Unfortunately, that has never been the job of the prophets.

– Posted using BlogPress from my iPad

Location:New York, USA

The Archbishop of Canterbury got another Honorary Doctorate this evening. This time it was from King’s College London and he was given it after he had delivered a typically robust lecture on the ‘Big Society’ in a small and globalised world.

The lecture – entitled ‘Big Society, Small World’ – was the 2011 Commemoration Oration and pulled in a large and mixed audience. The guy next to me clearly had no interest in the lecture and, judging by his constantly turning head and distracted look, little comprehension of Rowan Williams’ argument.

I am not going to attempt to summarise Rowan’s argument – you have to read the text and concentrate. He does offer a sentence in his introduction which does the job, but it demands definition and explication… which is, of course, what the rest of the lecture does. He says:

A politics, national and international, of local co-operation and ‘mutualism’, rooted in a sense of political virtue and appealing to human empathy…

But, in it he raised some questions that go beyond the immediate ‘Big Society’ conundrum and challenge the way we see  and shape (wittingly or otherwise) society. Try these, for example:

  • We need to ask where power is located – where the levers of change and control lie in society. “And this in turn generates a crucial set of questions about political ethics or political virtue: if we need to explore where power lies, we need also to explore what we want power to do and why.  It is in this context that discussion has been developing about – for example – the proper definition of wealth and well-being, about individual and communal goals, about the sort of human character that is fostered by unregulated competition and a focus on individual achievement, and about where we derive robust ideas of the common good and the social compact.”
  • We need the language of character and of virtue; “and no amount of exhortation to pull our weight in society (big or otherwise) is any use without some thinking about what kind of people we are, want to be, and want others to be; what are the habits we want people to take for granted, what are the casual assumptions we’d like people to be working with?”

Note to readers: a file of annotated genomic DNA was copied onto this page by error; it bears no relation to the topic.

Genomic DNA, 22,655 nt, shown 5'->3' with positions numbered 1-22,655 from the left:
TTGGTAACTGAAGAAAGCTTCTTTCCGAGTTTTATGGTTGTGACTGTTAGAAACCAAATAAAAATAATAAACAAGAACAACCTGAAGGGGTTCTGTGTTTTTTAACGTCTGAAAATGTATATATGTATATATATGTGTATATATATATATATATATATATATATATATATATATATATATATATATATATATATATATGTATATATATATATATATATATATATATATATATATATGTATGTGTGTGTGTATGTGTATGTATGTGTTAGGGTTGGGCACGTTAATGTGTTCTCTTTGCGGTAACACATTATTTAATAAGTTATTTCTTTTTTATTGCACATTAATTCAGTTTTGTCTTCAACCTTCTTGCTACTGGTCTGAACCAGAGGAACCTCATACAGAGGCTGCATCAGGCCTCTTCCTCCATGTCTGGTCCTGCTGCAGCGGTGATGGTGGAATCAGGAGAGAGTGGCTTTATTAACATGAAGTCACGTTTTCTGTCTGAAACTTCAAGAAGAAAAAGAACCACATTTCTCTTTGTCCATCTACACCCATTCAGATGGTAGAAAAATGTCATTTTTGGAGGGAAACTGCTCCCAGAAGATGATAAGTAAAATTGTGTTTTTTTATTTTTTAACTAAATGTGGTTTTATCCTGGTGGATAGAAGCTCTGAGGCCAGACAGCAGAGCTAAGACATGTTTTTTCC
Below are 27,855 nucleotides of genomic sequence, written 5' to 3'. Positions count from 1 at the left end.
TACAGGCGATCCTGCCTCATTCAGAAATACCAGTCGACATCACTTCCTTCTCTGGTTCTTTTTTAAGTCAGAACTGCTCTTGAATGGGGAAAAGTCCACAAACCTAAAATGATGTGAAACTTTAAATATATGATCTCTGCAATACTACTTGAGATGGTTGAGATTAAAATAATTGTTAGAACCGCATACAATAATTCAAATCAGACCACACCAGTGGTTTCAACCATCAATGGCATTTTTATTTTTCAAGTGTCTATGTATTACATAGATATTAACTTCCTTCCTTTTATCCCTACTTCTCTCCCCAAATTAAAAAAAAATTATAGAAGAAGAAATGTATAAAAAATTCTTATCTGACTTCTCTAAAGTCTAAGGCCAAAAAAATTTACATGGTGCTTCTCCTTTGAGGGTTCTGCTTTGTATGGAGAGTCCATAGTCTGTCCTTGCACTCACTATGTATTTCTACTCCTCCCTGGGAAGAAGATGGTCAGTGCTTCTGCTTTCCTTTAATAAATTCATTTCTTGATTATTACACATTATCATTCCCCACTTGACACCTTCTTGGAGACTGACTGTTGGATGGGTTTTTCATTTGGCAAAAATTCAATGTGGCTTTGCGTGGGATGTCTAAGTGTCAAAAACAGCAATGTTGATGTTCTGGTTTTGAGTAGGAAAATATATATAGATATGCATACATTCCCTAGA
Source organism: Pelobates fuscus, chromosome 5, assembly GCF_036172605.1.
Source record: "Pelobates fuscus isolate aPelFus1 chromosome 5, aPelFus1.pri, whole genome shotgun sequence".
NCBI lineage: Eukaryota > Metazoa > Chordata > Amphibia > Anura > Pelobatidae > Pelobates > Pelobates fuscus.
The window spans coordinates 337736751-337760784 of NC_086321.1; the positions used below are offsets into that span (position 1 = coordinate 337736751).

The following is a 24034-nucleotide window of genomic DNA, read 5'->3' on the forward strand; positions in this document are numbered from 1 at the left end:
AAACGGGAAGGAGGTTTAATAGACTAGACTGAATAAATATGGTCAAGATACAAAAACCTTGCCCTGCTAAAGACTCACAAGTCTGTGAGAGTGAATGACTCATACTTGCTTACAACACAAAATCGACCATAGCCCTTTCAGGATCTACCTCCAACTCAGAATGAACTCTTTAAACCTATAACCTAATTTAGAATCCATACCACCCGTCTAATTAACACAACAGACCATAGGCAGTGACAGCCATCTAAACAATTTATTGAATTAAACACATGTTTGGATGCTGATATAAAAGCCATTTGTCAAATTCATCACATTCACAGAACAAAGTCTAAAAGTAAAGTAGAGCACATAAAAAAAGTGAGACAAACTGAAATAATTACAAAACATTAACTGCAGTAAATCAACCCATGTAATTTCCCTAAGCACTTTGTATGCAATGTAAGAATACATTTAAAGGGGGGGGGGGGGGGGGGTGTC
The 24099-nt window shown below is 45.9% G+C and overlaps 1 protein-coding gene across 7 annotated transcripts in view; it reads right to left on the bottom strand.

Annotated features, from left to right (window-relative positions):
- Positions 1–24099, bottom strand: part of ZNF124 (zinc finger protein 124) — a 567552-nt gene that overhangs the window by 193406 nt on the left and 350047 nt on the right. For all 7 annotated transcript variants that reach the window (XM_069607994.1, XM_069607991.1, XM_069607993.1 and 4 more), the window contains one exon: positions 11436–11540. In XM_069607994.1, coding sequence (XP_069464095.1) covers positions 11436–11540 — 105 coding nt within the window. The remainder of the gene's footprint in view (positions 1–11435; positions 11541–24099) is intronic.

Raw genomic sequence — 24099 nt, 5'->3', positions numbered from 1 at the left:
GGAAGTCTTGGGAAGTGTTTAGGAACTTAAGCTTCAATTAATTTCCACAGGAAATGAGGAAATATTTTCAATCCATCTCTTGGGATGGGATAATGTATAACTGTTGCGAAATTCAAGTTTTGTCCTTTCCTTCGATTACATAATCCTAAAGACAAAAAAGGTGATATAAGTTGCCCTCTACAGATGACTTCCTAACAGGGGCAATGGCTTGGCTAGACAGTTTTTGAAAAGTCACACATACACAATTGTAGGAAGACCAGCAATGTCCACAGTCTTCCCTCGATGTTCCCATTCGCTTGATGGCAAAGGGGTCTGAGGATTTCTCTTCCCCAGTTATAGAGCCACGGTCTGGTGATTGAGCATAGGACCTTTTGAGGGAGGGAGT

• We allowed ‘freedom’ to be defined as “essentially a state in which you have the largest possible number of choices and no serious obstacles to realising any of them.  And politics has accordingly been driven more and more by the competition to offer a better range of choices…  But as our current debates seem to indicate, we have woken up to the fact that this produces a motivational deficit where the idea of the common good is concerned.”

We then get an exploration of empathy, character, human rights, civic responsibility, institutions, the humanities, localism, international development, micro-credit, farming in Zimbabwe, the proper role of the State and theology. It is dense and searching and deserves serious consideration. He concludes:

My concern is that we use this opportunity to the full – and particularly that we do not treat the enthusiasm around some sorts of localism simply as a vehicle for disparaging the state level of action to secure the vulnerable, nationally and internationally.  It is welcome that there is a concern to think about relocating power; but, as we have seen, for this to work well depends on being reasonably clear as to what you want power to do – which includes the ‘backwash effect’ of serious localism in re-energising national and international policy, to the extent that it is building real civic virtue.

This lecture seems to me to push the debate about the ‘Big Society’ in a direction that has theological and philosophical depth whilst identifying the key questions that demand intelligent answers if the ‘Big Society’ is to mean anything useful in reality.

As the Middle East continues to burn and the powers are being shaken by the winds of hope, some domestic matters maintain their importance for the future of British society. The Prime Minister seems to be letting no day go by without some major statement on something. This is not a bad thing in itself – especially as the subject matter is usually important – but it makes me wonder whether everything is being properly thought through before publication.

We all know that the forest sell-off has been embarrassingly dropped – and rightly so, in my humble opinion. But, today the Telegraph has an exclusive article by David Cameron in which he sets out his intention to expand his Big Society by decentralising public services and “replace targets with common sense”.

All this sounds great – giving local people control over the details of their lives – but there is a nagging doubt itching away in the back of my mind about the reality. ‘Decentralisation’ seems usually to increase bureaucracy, not reduce it. ‘Common sense’ of one group is the ‘madness’ of another. And none of this addresses the serious concerns about the impact of the ‘millionaires’ Cabinet’ proposals on the poorest or most vulnerable members of our society.

I don’t necessarily disagree with some of the sentiment behind Cameron’s agenda, but I have little trust that the outworking won’t simply benefit those who are most able to exploit it – at the cost of others for whom the charities will be expected to care.

The Bishop of Huntingdon expressed these concerns well – and with a clear appeal to the prophetic tradition in his sermon in the chapel of St Catherine’s College, Cambridge: